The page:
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Latest COVID-19 vaccine study launches in NHS Grampian

Latest COVID-19 vaccine study launches in NHS Grampian

19th April 2021

The latest COVID-19 vaccine study in the UK has opened in Scotland in NHS Grampian

Medicago, a biopharmaceutical company based in Canada, and GlaxoSmithKline (GSK) are launching the Phase 3 randomised, observer blinded, placebo-controlled study. The study supported in the UK by the National Institute for Health Research (NIHR), NHS Research Scotland (NRS) and Health and Care Research Wales is the first to test a plant-derived COVID-19 vaccine candidate, and will evaluate the efficacy and safety of the Coronavirus-Like Particle COVID-19 Vaccine (CoVLP).

1,500 volunteers will be recruited to the study within the UK, and each will receive an active study vaccine dose as part of the trial’s blinded crossover design. Healthy adults between the age of 18 to 39-year-old will be asked to take part in the study, which will look to recruit over the course of the next four to six weeks.

Participants will receive two doses of the experimental vaccine and two doses of a placebo. For both rounds of vaccinations, each two injections will be given 21 days apart. Those who receive the CoVLP vaccine in Period 1 will receive the placebo in Period 2, while participants who receive the placebo in Period 1 will receive the experimental vaccine in Period 2. Study participants will then be followed up for safety and immunogenicity for a period of 12 months after their last vaccination.

Several sites across England, Scotland and Wales, will run the Medicago vaccine study, in addition to multiple sites in the United States, Canada, Europe and Latin America.

A proportion of the volunteers involved in the trial will be identified through the NHS COVID-19 Vaccine Research Registry, which has over 460,000 people signed up giving their permission to be contacted about taking part in vaccine research and more volunteers are still needed.

Dr Chrissie Jones, Associate Professor in Paediatric Infectious Diseases at University of Southampton, and Chief Investigator for the study said: "Clinical trials of COVID-19 vaccines are still needed in the UK to ensure that we have access to a range of different vaccines which are safe and effective. The Medicago COVID-19 vaccine candidate is developed within plants which produce non-infectious versions of the virus."

Dr Roy Soiza, consultant physician at Aberdeen Royal Infirmary and study lead in Grampian said: "Clinical studies into COVID-19 vaccines remain critical to help find several safe and effective candidates to help protect us all. Volunteers in the Grampian region are still needed to help carry out these studies. We had an overwhelming response to previous vaccines trials and encourage interested participants to visit to sign up to be contacted about taking part in COVID-19 vaccine studies."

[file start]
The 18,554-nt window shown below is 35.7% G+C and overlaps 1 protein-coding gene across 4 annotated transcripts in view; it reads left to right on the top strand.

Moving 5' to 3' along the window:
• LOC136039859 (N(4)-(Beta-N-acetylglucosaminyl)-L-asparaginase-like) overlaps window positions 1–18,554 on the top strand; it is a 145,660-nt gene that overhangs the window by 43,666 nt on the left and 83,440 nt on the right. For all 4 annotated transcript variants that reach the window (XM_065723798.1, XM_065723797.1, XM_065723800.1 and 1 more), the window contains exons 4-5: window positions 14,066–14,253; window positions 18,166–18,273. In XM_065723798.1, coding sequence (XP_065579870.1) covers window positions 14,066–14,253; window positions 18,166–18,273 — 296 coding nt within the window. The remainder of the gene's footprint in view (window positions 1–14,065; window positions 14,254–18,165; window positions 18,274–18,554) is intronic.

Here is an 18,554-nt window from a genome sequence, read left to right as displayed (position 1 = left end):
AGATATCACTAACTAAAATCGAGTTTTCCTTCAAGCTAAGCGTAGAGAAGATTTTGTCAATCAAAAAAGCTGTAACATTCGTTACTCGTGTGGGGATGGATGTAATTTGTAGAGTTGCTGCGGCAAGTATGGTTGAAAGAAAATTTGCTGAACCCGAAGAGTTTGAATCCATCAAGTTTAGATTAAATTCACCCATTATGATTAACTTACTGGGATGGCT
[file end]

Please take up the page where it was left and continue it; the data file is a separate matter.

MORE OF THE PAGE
Research teams in Scotland, Wales, North West Coast, Yorkshire & Humber, East Midlands, Eastern, South West Peninsula, Wessex, North Thames, North West London, South London and Kent, Surrey and Sussex will enrol participants to the study.

Volunteering for COVID-19 vaccine clinical trials

People wishing to volunteer to support clinical trials can sign up for information on Covid-19 vaccine trials with the NHS Covid-19 Vaccine Research Registry, developed in partnership with NHS Digital. It is helping large numbers of people to be recruited into trials rapidly over the coming months - potentially meaning an effective vaccine for coronavirus can be found as soon as possible.

The service was commissioned as part of the UK Government’s Vaccine Taskforce in conjunction with the National Institute for Health Research (NIHR) and the Northern Ireland, Scottish and Welsh Governments.

Anyone living in the UK can sign up online to take part in the trials through the NHS, giving permission for researchers to contact you if they think you’re a good fit.  Once you sign up, you can withdraw at any time and request that your details be removed from the COVID-19 vaccine research registry.  The process takes about 5 minutes to complete.

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